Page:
May 13-19 is Stuttering Awareness Week and is intended to bring attention to the challenges of stuttering.

For the first decade or so of my life, my older brother and I were the only two kids I knew who suffered from the speech disorder known as stuttering. Miraculously, around the age of 12, my brother’s stutter ceased to exist. I was very happy for him and equally as excited for my future. I was thinking “two more years.” Thirty years later, my stutter is still going strong and I wouldn’t want it any other way.

We BOTH stuttered way back then…

We BOTH stuttered way back then…

If I had a nickel for every time I was made fun of, I could have potentially retired at 12. It’s not easy being a kid, and it’s especially difficult when you’re different. The biggest fear for most Americans is public speaking, so imagine being a stuttering child having to read aloud a paragraph from “Charlotte’s Web” as the whole class looks, listens, and laughs. It’s not easy. Imagine sitting at your desk with your palms sweating, pulse racing, and heart pounding like you’re about to testify against the mafia, when, in fact, you’re simply sitting there in anticipation of having to read a paragraph from “Where the Red Fern Grows.” Again, it’s not easy.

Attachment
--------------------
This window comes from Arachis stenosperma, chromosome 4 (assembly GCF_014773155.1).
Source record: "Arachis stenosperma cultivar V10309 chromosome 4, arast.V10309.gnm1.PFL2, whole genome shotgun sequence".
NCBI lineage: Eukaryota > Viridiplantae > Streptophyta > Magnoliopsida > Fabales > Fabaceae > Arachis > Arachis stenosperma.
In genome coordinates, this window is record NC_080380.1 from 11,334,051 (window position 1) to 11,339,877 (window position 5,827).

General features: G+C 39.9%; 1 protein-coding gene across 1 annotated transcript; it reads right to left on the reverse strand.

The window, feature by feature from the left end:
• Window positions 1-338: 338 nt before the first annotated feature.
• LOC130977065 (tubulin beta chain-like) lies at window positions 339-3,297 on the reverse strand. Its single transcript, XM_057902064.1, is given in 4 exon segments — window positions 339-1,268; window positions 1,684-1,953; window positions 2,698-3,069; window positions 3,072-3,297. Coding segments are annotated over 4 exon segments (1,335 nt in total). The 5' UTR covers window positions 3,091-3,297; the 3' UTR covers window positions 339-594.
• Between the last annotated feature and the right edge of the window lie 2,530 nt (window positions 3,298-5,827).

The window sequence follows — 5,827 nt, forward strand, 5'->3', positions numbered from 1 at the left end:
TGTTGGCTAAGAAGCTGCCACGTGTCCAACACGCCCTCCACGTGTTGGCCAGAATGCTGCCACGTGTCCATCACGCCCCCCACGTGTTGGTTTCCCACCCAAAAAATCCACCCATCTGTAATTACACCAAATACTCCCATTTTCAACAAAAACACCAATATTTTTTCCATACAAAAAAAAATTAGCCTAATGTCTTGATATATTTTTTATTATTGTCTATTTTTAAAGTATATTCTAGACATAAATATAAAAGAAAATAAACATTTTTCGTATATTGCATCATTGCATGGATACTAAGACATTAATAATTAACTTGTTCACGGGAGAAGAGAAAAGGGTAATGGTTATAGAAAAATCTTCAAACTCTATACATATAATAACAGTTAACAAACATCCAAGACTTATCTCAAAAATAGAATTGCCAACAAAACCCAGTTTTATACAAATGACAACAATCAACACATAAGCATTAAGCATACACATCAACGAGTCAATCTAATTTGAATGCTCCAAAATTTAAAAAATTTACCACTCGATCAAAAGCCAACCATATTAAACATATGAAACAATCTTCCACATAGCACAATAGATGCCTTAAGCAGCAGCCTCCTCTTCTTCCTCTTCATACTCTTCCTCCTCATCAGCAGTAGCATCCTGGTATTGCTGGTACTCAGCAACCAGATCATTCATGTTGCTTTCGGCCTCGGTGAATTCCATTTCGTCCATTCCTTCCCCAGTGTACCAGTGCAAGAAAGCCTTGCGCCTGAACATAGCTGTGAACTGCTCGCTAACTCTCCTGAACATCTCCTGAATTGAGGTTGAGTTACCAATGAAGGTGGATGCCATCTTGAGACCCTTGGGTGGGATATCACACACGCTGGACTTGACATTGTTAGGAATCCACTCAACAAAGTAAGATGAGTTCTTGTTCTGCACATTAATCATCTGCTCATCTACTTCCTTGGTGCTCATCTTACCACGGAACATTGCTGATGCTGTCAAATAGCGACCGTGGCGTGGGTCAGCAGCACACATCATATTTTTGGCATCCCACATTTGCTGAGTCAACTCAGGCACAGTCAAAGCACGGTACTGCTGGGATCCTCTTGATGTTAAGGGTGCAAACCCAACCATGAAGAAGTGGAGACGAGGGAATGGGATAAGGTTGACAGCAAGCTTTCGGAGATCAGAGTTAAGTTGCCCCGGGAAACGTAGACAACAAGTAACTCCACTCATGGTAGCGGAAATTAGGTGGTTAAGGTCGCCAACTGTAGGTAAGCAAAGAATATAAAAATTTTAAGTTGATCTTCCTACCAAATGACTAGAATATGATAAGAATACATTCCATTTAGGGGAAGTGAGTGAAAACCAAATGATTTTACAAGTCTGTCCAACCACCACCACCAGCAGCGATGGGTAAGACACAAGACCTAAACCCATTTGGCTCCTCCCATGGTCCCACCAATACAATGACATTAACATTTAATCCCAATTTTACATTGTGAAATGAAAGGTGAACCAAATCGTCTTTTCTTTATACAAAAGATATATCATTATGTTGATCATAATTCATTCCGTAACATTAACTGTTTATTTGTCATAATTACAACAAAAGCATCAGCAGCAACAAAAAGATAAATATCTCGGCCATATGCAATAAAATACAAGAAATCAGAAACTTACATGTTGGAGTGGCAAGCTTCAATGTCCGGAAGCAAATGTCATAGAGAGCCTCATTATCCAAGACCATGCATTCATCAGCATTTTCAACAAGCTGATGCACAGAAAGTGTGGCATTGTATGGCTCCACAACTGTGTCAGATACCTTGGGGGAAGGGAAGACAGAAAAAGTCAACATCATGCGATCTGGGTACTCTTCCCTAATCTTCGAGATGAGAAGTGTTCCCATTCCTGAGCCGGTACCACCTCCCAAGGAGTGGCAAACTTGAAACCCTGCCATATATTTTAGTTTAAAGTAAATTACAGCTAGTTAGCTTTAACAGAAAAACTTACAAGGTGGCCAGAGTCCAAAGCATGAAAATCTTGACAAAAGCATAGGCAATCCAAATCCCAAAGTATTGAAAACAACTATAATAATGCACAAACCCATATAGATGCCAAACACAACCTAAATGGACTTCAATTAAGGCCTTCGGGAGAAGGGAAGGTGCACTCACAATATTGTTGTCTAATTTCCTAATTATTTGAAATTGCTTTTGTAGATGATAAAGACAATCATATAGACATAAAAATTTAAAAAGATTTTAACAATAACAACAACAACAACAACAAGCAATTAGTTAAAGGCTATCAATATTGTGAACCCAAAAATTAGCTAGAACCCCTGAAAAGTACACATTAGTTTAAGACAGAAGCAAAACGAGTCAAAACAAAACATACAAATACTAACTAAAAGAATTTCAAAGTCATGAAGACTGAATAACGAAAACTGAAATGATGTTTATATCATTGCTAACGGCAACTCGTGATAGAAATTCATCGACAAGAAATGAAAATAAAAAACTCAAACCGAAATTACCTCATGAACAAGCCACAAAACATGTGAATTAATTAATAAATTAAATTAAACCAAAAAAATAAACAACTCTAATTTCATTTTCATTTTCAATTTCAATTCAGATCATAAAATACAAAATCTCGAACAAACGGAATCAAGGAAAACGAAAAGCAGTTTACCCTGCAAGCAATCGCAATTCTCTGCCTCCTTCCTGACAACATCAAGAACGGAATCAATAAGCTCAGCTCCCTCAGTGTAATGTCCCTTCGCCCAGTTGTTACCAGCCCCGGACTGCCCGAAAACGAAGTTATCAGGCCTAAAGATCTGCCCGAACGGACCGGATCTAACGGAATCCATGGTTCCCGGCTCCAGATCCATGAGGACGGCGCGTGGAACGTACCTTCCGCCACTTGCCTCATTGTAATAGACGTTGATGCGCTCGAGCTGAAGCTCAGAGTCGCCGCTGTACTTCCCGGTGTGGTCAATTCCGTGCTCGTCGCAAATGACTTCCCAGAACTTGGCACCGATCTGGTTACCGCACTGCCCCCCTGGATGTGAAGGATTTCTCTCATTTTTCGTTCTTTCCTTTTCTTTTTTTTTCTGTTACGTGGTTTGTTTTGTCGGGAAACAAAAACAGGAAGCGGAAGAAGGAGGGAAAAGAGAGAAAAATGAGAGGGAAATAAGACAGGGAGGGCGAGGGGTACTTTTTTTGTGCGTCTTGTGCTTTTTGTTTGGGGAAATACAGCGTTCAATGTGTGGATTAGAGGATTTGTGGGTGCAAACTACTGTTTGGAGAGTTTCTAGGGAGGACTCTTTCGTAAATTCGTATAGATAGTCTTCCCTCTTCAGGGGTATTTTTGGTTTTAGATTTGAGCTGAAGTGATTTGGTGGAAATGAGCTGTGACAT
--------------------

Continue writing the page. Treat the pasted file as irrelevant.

That all changed for me in the 8th grade when I decided to ease the anxiety by volunteering to read each and every time. My hand was always the first to go up and stayed up for most of the class. I chose to be in complete control of what and when to read. If kids laughed, they laughed. I’d usually have a witty one liner to shoot back at them which would ultimately shut them up. From that point on, I never again looked at my stuttering as a significant challenge.

Fast forward to 2012 and I’m a comic, a speaker, and a soldier with 3 tours of duty in Iraq. I currently hold the rank of Captain in the Alabama National Guard. (Update, I’m now a Major in the IRR/Reserves)